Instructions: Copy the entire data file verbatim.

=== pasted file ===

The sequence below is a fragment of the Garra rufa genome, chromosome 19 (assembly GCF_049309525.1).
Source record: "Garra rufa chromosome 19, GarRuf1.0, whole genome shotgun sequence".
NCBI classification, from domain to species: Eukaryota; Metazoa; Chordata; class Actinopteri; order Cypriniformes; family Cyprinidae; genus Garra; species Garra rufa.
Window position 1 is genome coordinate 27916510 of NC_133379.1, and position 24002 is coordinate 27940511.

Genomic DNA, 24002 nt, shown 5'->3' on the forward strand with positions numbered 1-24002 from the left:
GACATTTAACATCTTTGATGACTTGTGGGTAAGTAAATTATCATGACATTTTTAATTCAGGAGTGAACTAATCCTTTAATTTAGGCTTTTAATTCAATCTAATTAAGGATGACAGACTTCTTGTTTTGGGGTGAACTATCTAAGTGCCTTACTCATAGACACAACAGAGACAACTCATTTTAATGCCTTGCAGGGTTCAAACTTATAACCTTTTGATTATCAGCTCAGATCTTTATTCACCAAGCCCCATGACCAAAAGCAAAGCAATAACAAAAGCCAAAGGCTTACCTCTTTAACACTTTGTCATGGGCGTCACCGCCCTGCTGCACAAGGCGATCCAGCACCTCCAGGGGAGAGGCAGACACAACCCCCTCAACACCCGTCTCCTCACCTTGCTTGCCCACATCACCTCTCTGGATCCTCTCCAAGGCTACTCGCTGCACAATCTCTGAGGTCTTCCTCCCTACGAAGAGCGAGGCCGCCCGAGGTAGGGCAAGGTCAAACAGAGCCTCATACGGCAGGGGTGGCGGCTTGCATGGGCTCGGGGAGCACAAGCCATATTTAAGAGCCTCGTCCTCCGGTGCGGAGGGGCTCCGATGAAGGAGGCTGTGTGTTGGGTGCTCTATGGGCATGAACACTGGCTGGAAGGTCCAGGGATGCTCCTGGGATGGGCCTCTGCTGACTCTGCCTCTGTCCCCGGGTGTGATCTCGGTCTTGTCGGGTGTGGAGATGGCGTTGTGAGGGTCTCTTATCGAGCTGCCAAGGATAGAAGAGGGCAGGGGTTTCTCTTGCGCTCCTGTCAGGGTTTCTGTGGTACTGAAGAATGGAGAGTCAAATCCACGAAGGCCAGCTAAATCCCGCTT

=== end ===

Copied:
The sequence below is a fragment of the Garra rufa genome, chromosome 19 (assembly GCF_049309525.1).
Source record: "Garra rufa chromosome 19, GarRuf1.0, whole genome shotgun sequence".
NCBI classification, from domain to species: Eukaryota; Metazoa; Chordata; class Actinopteri; order Cypriniformes; family Cyprinidae; genus Garra; species Garra rufa.
Window position 1 is genome coordinate 27916510 of NC_133379.1, and position 24002 is coordinate 27940511.

Genomic DNA, 24002 nt, shown 5'->3' on the forward strand with positions numbered 1-24002 from the left:
GACATTTAACATCTTTGATGACTTGTGGGTAAGTAAATTATCATGACATTTTTAATTCAGGAGTGAACTAATCCTTTAATTTAGGCTTTTAATTCAATCTAATTAAGGATGACAGACTTCTTGTTTTGGGGTGAACTATCTAAGTGCCTTACTCATAGACACAACAGAGACAACTCATTTTAATGCCTTGCAGGGTTCAAACTTATAACCTTTTGATTATCAGCTCAGATCTTTATTCACCAAGCCCCATGACCAAAAGCAAAGCAATAACAAAAGCCAAAGGCTTACCTCTTTAACACTTTGTCATGGGCGTCACCGCCCTGCTGCACAAGGCGATCCAGCACCTCCAGGGGAGAGGCAGACACAACCCCCTCAACACCCGTCTCCTCACCTTGCTTGCCCACATCACCTCTCTGGATCCTCTCCAAGGCTACTCGCTGCACAATCTCTGAGGTCTTCCTCCCTACGAAGAGCGAGGCCGCCCGAGGTAGGGCAAGGTCAAACAGAGCCTCATACGGCAGGGGTGGCGGCTTGCATGGGCTCGGGGAGCACAAGCCATATTTAAGAGCCTCGTCCTCCGGTGCGGAGGGGCTCCGATGAAGGAGGCTGTGTGTTGGGTGCTCTATGGGCATGAACACTGGCTGGAAGGTCCAGGGATGCTCCTGGGATGGGCCTCTGCTGACTCTGCCTCTGTCCCCGGGTGTGATCTCGGTCTTGTCGGGTGTGGAGATGGCGTTGTGAGGGTCTCTTATCGAGCTGCCAAGGATAGAAGAGGGCAGGGGTTTCTCTTGCGCTCCTGTCAGGGTTTCTGTGGTACTGAAGAATGGAGAGTCAAATCCACGAAGGCCAGCTAAATCCCGCTT